Summary
Caloric restriction and intermittent fasting are known to prolong life- and healthspan in model organisms, while their effects on humans are less well studied. In a randomized controlled trial study (ClinicalTrials.govidentifier: NCT02673515), we show that 4 weeks of strict alternate day fasting (ADF) improved markers of general health in healthy, middle-aged humans while causing a 37% calorie reduction on average. No adverse effects occurred even after >6 months. ADF improved cardiovascular markers, reduced fat mass (particularly the trunk fat), improving the fat-to-lean ratio, and increased β-hydroxybutyrate, even on non-fasting days. On fasting days, the pro-aging amino-acid methionine, among others, was periodically depleted, while polyunsaturated fatty acids were elevated. We found reduced levels sICAM-1 (an age-associated inflammatory marker), low-density lipoprotein, and the metabolic regulator triiodothyronine after long-term ADF. These results shed light on the physiological impact of ADF and supports its safety. ADF could eventually become a clinically relevant intervention.

Just got the latest Peter Attia email and he's not too keen on this study.
This stood out "the investigators stated that they “do not have access to baseline values of the long-term ADF cohort.”

I'll cut n paste it as its a subscriber email

Greetings -

I read a study published in Cell Metabolism (September 3, 2019) on alternate day fasting (ADF) that got a lot of lay press attention. One of the things that struck me right away is that this was a literal ADF.

You might think it’s reasonable to assume that any ADF study you pluck out of PubMed is investigating what happens when individuals fast every other day. But many published studies on ADF in humans actually allows for 25% of “total energy needs,” for example. For an individual consuming 3,000 kcal daily to maintain body weight, this means that on “fasting” day, he eats 750 kcal. (Imagine that I told you I fast every other day, and on my fasting days, I include a Double Quarter Pounder with Cheese.) However, in this study participants were basically limited to water, coffee, or tea every other day.

This study included relatively healthy, non-obese participants. Many of the studies in the literature look at people who have obesity, type 2 diabetes, or a history of metabolic disorders, so this is a rare chance to look at what ADF can do in “healthy” folks.

This study was actually two separate studies rolled into one paper. Of the 90 healthy participants enrolled, 30 participants (first study) were instructed to practice ADF for more than 6 months. The other 60 participants (second study) first served as the controls (i.e., 60 people carrying on as usual versus 30 people doing ADF) and then were randomized and allocated to either 4 weeks of ADF or 4 weeks of their usual diet as the control group. To be clear, this is a pretty unusual design and created some problems, at least for me, described below.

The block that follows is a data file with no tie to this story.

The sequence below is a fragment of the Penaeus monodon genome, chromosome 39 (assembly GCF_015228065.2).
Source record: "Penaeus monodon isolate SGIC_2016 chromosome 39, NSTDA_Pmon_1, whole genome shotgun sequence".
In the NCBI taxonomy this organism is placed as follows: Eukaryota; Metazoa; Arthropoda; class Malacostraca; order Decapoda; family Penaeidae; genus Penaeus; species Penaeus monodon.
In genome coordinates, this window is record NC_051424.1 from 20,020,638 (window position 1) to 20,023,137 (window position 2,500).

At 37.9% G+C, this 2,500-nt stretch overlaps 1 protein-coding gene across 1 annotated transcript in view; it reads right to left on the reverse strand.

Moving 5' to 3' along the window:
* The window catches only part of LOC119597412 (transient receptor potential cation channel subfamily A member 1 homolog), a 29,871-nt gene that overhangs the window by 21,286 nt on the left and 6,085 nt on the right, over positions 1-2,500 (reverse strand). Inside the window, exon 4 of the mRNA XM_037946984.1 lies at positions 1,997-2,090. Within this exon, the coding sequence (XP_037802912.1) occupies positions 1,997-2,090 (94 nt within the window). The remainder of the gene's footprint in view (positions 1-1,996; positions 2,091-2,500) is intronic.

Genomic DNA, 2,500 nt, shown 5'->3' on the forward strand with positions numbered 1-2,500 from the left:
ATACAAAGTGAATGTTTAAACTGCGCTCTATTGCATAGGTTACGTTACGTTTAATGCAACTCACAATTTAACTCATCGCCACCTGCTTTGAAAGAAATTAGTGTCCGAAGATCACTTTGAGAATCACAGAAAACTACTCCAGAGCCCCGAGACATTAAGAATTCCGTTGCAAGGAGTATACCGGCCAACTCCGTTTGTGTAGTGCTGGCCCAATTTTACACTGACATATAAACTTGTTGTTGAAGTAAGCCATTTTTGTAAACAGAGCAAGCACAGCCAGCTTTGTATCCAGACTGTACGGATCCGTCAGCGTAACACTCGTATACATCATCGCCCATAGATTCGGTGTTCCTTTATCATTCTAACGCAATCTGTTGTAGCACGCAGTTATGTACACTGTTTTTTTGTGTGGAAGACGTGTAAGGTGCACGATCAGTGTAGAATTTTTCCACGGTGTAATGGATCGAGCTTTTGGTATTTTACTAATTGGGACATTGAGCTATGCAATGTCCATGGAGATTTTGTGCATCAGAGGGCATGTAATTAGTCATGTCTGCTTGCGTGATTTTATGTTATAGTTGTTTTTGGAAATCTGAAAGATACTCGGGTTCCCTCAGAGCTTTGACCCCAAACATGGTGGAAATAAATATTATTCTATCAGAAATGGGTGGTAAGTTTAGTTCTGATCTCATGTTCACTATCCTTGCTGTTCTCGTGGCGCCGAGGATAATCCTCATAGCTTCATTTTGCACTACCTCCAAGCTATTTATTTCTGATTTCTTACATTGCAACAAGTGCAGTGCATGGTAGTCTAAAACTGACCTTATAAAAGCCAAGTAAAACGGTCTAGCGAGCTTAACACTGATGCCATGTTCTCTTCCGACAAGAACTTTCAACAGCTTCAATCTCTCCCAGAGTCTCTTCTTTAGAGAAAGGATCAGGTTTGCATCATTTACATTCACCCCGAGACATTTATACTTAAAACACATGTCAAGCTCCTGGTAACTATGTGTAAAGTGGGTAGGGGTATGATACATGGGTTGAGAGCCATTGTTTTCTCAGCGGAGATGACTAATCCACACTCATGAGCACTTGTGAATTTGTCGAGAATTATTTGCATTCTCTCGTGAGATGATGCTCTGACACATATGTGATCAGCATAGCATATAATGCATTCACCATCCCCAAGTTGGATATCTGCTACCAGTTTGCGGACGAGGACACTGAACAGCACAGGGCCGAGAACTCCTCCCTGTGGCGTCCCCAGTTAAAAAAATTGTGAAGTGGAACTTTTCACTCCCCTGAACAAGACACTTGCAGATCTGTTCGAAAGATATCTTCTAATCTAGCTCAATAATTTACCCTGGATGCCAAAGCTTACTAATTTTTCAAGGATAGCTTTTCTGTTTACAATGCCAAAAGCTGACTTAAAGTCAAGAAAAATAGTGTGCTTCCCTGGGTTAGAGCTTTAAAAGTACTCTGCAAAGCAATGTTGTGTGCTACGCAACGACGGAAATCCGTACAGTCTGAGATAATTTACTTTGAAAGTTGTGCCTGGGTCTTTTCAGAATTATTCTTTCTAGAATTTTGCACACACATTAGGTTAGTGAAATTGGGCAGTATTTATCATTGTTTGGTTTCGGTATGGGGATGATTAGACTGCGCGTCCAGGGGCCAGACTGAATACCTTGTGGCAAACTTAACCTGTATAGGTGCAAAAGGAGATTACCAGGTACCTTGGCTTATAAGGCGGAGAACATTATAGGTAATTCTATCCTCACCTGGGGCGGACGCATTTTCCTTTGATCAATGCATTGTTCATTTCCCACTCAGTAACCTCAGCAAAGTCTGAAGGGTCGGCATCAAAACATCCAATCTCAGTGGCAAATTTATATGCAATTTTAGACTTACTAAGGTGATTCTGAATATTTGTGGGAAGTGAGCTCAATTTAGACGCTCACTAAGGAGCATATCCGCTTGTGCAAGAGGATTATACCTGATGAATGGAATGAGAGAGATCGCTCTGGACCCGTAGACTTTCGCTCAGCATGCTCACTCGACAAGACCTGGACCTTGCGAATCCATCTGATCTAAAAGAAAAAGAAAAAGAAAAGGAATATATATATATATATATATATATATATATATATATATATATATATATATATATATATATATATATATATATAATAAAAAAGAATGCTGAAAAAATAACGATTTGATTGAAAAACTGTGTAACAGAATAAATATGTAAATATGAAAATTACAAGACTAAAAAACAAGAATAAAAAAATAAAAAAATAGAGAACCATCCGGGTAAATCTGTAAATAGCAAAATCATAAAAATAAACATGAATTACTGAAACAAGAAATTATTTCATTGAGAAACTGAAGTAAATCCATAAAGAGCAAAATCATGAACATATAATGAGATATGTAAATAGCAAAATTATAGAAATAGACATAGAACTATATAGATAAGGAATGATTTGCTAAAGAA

Based on the 6-month cohort, the investigators concluded ADF is safe to practice for several months and improved markers of health in healthy, middle-aged humans. The most striking finding of the entire study is that, of the 30 individuals that started ADF, more than 6-months later, there were zero dropouts. In other words, apparently 100% compliance in a regimen that calls for strict fasting every other day for more than 180 days straight.

In the 4-week trial, the results were similar. Two dropouts in the control group and just 1 in the ADF group. That’s a 97% compliance rate (29/30) in the ADF group after fasting every other day for just under a month. And, according to their protocol paper, the investigators put the 4-week ADF group on continuous glucose monitors to verify adherence. What about the 6-month ADF group? Unfortunately, it’s not clear at all how well they stuck to the diet, we just know that they were all accounted for an analyzed at follow-up.

Even more unfortunately, and honestly, I’m at a loss for what’s going on here, the investigators stated that they “do not have access to baseline values of the long-term ADF cohort.” I’m just going to park this right here and come back to it in a moment, but suffice it to say, I wasted a lot of time reading and re-reading the paper to figure out how the hell this could be the case.